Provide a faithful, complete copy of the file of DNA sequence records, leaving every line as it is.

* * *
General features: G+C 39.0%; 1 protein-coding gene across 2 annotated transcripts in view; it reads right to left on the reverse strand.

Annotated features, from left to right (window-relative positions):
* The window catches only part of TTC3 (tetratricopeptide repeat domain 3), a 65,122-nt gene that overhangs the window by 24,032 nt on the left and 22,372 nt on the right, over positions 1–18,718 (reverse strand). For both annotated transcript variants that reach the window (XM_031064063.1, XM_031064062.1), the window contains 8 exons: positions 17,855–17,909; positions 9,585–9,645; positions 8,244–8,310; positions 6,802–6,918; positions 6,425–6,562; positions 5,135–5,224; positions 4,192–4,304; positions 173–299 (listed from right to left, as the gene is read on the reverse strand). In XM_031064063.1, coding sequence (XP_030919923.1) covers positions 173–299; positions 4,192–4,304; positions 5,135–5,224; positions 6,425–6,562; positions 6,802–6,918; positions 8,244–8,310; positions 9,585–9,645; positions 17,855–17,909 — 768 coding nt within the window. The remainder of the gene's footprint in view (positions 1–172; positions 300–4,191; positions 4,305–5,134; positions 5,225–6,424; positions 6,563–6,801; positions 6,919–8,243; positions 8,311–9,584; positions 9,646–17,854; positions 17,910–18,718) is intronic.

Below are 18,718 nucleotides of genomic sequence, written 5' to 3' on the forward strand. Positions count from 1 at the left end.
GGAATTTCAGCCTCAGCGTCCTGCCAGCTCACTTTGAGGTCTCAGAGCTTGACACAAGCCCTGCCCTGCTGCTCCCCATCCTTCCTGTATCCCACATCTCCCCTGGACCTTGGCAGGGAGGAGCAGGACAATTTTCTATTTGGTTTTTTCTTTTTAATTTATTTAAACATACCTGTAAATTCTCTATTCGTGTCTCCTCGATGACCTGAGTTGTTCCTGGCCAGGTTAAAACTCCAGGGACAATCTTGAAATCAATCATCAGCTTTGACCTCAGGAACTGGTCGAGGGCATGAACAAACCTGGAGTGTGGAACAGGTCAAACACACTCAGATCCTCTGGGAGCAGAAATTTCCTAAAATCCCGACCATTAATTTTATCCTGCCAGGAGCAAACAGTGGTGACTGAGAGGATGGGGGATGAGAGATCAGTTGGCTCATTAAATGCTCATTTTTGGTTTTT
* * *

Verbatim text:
General features: G+C 39.0%; 1 protein-coding gene across 2 annotated transcripts in view; it reads right to left on the reverse strand.

Annotated features, from left to right (window-relative positions):
* The window catches only part of TTC3 (tetratricopeptide repeat domain 3), a 65,122-nt gene that overhangs the window by 24,032 nt on the left and 22,372 nt on the right, over positions 1–18,718 (reverse strand). For both annotated transcript variants that reach the window (XM_031064063.1, XM_031064062.1), the window contains 8 exons: positions 17,855–17,909; positions 9,585–9,645; positions 8,244–8,310; positions 6,802–6,918; positions 6,425–6,562; positions 5,135–5,224; positions 4,192–4,304; positions 173–299 (listed from right to left, as the gene is read on the reverse strand). In XM_031064063.1, coding sequence (XP_030919923.1) covers positions 173–299; positions 4,192–4,304; positions 5,135–5,224; positions 6,425–6,562; positions 6,802–6,918; positions 8,244–8,310; positions 9,585–9,645; positions 17,855–17,909 — 768 coding nt within the window. The remainder of the gene's footprint in view (positions 1–172; positions 300–4,191; positions 4,305–5,134; positions 5,225–6,424; positions 6,563–6,801; positions 6,919–8,243; positions 8,311–9,584; positions 9,646–17,854; positions 17,910–18,718) is intronic.

Below are 18,718 nucleotides of genomic sequence, written 5' to 3' on the forward strand. Positions count from 1 at the left end.
GGAATTTCAGCCTCAGCGTCCTGCCAGCTCACTTTGAGGTCTCAGAGCTTGACACAAGCCCTGCCCTGCTGCTCCCCATCCTTCCTGTATCCCACATCTCCCCTGGACCTTGGCAGGGAGGAGCAGGACAATTTTCTATTTGGTTTTTTCTTTTTAATTTATTTAAACATACCTGTAAATTCTCTATTCGTGTCTCCTCGATGACCTGAGTTGTTCCTGGCCAGGTTAAAACTCCAGGGACAATCTTGAAATCAATCATCAGCTTTGACCTCAGGAACTGGTCGAGGGCATGAACAAACCTGGAGTGTGGAACAGGTCAAACACACTCAGATCCTCTGGGAGCAGAAATTTCCTAAAATCCCGACCATTAATTTTATCCTGCCAGGAGCAAACAGTGGTGACTGAGAGGATGGGGGATGAGAGATCAGTTGGCTCATTAAATGCTCATTTTTGGTTTTT